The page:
See all the looks from Westwood’s Fall 1991 collection here.
My mother used to work with Haven, a shelter for abused women, when we lived in Detroit. One night, she came home very shaken up after a meeting for the charity. I asked her what was wrong, and she recounted a 911 call she’d listened to, in which a little boy was trying to save his mother, who had been beaten by her boyfriend. The boy kept saying, “My mommy’s not moving,” and just before hanging up, told the operator, “My mommy’s dead.” I was 10 years old at this time, and at that age, I had no idea such horror existed in the world. I sobbed for hours, and to this day, I feel sick when I think about that little boy, that haunting call, and that woman whose life was stolen from her.
I don’t care who shoots it—a scenario like that one cannot, and should not, be translated into a fashion photograph. Franca Sozzani, however, attempted to do just that in her April issue of Vogue Italia, which hits newsstands today.
Sozzani, who serves as the editor in chief of Condé Nast Italia, as well as Vogue Italia, is an original and often fearless creative thinker, and she has frequently addressed hot-button issues through the pages of her glossy magazine. In 2005, she ran a clever editorial about plastic surgery. In 2007, she produced an issue that tackled the elite’s rising obsession with rehab. These editions sparked controversy, too—and Sozzani should be commended for her commitment to asking important questions through her often forward-thinking spreads. But the abovementioned problems more or less affect the privileged classes, and the shoots were done in a certain tongue-in-cheek manner. That approach is not appropriate when discussing domestic abuse.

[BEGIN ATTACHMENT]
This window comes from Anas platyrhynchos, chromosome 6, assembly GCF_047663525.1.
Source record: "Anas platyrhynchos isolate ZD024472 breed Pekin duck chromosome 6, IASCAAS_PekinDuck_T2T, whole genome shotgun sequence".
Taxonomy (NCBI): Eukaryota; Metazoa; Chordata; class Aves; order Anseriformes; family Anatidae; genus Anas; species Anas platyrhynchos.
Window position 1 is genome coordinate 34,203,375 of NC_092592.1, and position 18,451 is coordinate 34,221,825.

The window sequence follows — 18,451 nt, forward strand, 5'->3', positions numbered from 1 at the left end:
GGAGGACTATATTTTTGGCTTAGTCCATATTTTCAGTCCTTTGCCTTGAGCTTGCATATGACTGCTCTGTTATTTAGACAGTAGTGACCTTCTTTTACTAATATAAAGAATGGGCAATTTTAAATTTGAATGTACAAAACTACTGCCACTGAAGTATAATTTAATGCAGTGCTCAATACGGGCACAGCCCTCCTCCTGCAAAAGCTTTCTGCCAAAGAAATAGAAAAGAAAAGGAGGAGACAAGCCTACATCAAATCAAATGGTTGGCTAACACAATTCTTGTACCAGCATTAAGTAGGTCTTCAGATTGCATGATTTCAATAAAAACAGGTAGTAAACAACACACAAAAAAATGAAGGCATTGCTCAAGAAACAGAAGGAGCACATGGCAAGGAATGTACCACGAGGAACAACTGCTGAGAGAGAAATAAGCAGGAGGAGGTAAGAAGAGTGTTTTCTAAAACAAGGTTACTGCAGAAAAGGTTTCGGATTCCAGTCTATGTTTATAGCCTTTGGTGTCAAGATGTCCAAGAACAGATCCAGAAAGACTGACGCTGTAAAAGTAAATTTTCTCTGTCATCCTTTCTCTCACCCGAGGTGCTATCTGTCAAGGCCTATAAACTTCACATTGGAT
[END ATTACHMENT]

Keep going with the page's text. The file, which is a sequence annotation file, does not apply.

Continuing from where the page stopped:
I’m sure that April’s Steven Meisel-lensed cover story, dubbed “Horror Movie,” was conceived with the best intentions. In a statement, Sozzani explained, “Violence towards women has never been so hard-hitting as it is now, so reminiscent of a ‘real horror show’…The intent is in no way to shock, but rather to raise awareness of a horror that must be condemned!” However, “Horror Movie” takes away from the seriousness of the topic at hand.
The first problem is that, while it’s allegedly meant to raise awareness and provoke conversation, this spread is still selling clothes. It’s using violence to push product. The images—like the one of Natalie Westling laying bloodied and lifeless on the floor in a red Moschino dress, ruffled Melissa Levy garters, and Alexander Wang shoes, her lover slumped in a chair, staring at her while drenched in her blood—are underscored by clothing credits. How can a photograph like this be seen as respectful and empowering to domestic abuse victims, or even taken seriously, when it reads, “chiffon smock, Marc Jacobs” in the corner?
Furthermore, these images are glamorous. They star young women dressed to the nines in the hottest new wares. The models’ faces are elegantly painted, and the girls look pretty while cowering in the corner, hiding from a man with a knife, or grasping at a railing, pressed against a wall smeared with blood. Abuse is not glamorous, and the brutalization of women should never be portrayed as beautiful, especially in a fashion magazine. Additionally, these images are based off of classic horror films, and by design there’s an almost comic quality to them. In a different context, as a commentary on our addiction to the nasty thrills of the ever-popular horror genre, say, they might have worked. The problem arises when Sozzani claims the intent is specifically to raise awareness of domestic abuse. Abuse isn’t funny, period.